Randall: Good question! I had to watch it, not to go overboard on the mining/drilling parts. I wanted to give readers enough information, so they had a good feel for the process. But not so much as to bore them. I wanted parts of the book to be a kind of “primer” on the exploration/mining business. Hopefully, the reader will come away with a general understanding of mining, as well as how the penny-stock markets really work.

Tyler: Do you have plans to write any other books, and if so, would you give us some idea of what they might be about?

Randall: Yes, I plan on a series of Trace Brandon novels, and have just completed the sequel, titled “Diamond Fields.” It will be available on Amazon, Kindle, etc., this spring. “Diamond Fields” takes Trace and company to Liberia, West Africa, in search of alluvial diamonds. They find some spectacular diamonds, but also a nasty civil war. The book is based on my three years exploring for diamonds in Liberia. And my run-in with Charles Taylor, and his band of immortals (rebels).

The third installment, will bring Trace, et al, back to Washington State. This time the query is silver. And the Pantelli crime family will be back, along with a local antagonist, or two...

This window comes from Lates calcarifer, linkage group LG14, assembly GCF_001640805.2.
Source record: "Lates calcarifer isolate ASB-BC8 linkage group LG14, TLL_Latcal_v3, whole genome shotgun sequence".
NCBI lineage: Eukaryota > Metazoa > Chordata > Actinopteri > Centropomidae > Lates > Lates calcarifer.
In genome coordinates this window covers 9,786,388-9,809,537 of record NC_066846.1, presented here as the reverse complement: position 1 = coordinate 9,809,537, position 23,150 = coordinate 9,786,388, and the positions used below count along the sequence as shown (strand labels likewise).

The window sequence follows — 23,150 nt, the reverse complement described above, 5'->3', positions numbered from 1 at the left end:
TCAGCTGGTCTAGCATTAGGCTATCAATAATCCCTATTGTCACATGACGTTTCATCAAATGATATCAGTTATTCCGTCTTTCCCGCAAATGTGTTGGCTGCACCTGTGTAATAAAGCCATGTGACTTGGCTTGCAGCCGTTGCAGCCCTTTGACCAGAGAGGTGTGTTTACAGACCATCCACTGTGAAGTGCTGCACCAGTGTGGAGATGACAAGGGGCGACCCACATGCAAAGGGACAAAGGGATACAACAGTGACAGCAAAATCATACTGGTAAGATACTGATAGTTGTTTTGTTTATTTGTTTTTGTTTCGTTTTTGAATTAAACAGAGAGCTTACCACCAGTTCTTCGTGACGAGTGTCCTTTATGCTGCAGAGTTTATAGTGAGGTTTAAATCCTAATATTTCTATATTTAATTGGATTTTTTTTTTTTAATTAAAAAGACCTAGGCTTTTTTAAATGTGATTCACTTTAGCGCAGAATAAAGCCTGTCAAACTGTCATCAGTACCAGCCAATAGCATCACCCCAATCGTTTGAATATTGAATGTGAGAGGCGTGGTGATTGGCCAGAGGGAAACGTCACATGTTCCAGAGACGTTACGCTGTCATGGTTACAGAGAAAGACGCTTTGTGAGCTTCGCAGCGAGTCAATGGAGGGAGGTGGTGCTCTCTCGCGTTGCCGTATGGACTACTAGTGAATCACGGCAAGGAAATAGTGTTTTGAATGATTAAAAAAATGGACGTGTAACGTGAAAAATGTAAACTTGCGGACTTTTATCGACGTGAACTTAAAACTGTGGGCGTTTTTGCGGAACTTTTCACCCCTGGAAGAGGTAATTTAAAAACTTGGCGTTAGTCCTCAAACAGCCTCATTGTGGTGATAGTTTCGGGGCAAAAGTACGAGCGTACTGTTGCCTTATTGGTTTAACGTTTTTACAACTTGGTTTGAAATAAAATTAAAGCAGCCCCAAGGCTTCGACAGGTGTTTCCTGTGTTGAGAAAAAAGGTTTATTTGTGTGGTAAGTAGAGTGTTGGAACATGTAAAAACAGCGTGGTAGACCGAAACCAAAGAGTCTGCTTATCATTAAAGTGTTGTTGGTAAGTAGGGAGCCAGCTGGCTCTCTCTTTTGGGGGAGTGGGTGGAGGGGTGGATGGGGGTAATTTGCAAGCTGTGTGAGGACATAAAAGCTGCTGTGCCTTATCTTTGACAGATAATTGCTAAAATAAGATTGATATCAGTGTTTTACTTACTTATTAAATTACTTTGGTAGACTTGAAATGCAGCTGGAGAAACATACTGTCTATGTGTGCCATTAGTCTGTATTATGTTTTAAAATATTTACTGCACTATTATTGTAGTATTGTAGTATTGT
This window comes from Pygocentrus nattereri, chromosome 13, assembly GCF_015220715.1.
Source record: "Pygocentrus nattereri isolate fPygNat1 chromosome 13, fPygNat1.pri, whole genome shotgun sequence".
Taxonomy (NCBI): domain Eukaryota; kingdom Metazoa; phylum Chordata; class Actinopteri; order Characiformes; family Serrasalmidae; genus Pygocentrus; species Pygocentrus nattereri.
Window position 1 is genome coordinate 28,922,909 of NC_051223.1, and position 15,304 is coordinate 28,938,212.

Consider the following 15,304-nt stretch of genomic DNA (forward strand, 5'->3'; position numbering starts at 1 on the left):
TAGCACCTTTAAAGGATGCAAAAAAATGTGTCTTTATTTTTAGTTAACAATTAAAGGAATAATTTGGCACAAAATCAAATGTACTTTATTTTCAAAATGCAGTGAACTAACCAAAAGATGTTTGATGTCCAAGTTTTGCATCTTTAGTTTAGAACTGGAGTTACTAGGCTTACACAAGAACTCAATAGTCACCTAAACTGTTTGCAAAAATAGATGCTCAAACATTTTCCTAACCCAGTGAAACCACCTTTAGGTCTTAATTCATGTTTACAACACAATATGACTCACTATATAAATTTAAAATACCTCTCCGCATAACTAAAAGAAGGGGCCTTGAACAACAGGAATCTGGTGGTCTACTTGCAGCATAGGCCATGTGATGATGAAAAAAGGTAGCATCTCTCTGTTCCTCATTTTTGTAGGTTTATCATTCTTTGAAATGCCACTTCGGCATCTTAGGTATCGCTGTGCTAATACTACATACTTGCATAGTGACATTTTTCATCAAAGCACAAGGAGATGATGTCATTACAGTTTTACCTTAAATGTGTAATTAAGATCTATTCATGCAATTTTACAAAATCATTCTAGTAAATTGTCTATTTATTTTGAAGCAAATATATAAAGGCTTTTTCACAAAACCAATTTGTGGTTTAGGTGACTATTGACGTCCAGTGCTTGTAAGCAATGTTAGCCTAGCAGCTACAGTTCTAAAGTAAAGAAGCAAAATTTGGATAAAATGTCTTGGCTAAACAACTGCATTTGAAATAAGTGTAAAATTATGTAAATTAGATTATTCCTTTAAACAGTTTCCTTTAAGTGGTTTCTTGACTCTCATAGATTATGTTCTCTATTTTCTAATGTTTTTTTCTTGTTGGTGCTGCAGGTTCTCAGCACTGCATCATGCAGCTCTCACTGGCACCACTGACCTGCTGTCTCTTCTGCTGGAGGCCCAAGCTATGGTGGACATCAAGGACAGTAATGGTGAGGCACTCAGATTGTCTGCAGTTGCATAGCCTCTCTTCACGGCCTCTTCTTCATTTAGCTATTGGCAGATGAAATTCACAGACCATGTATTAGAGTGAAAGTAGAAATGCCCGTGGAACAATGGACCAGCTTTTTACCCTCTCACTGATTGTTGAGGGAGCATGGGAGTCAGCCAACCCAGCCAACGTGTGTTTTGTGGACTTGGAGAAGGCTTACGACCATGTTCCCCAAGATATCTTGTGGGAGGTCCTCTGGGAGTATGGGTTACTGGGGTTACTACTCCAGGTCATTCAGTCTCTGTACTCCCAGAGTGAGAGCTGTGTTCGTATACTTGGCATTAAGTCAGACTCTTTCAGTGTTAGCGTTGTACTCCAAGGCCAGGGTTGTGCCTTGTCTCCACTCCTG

The fourth installment will take the crew to Mali, West Africa, on a gold venture. This one is based on my two years in Mali, exploring for gold. Antagonists will include Tuaregs rebels, and a notorious arms dealers, named “Little Baba.”

The fifth installment, will hit uranium...again. But, this time in South Texas. And again, based on my experiences exploring for, and mining, uranium, in the Lone Star State.

Tyler: Wow, that’s a lot of books planned, Randall. What about writing mysteries do you find so appealing?

Randall: I enjoy taking the readers on a roller-coaster ride, with a lot of twists and turns, and unexpected outcomes. It keeps me on my toes, as a writer, and I hope it keeps the readers engaged.

Secondarily, I think it’s because I get to re-live my real-life experiences, whether in the boardroom, or in the field. And I get to make the ore richer, the women prettier and more seductive, the bad guys nastier, and the geologist taller and better looking.

Tyler: Thank you again, Randall, for the opportunity to interview you today. Before we go, would you tell us about your website and what additional information we can find there about “Deadly Lode”?

Randall: My pleasure. And yes, please visit at Readers will find updates on upcoming novels, as well as reader-reviews, our Facebook link, and other information.

Tyler: Thanks, Randall, and best wishes for your many books’ success.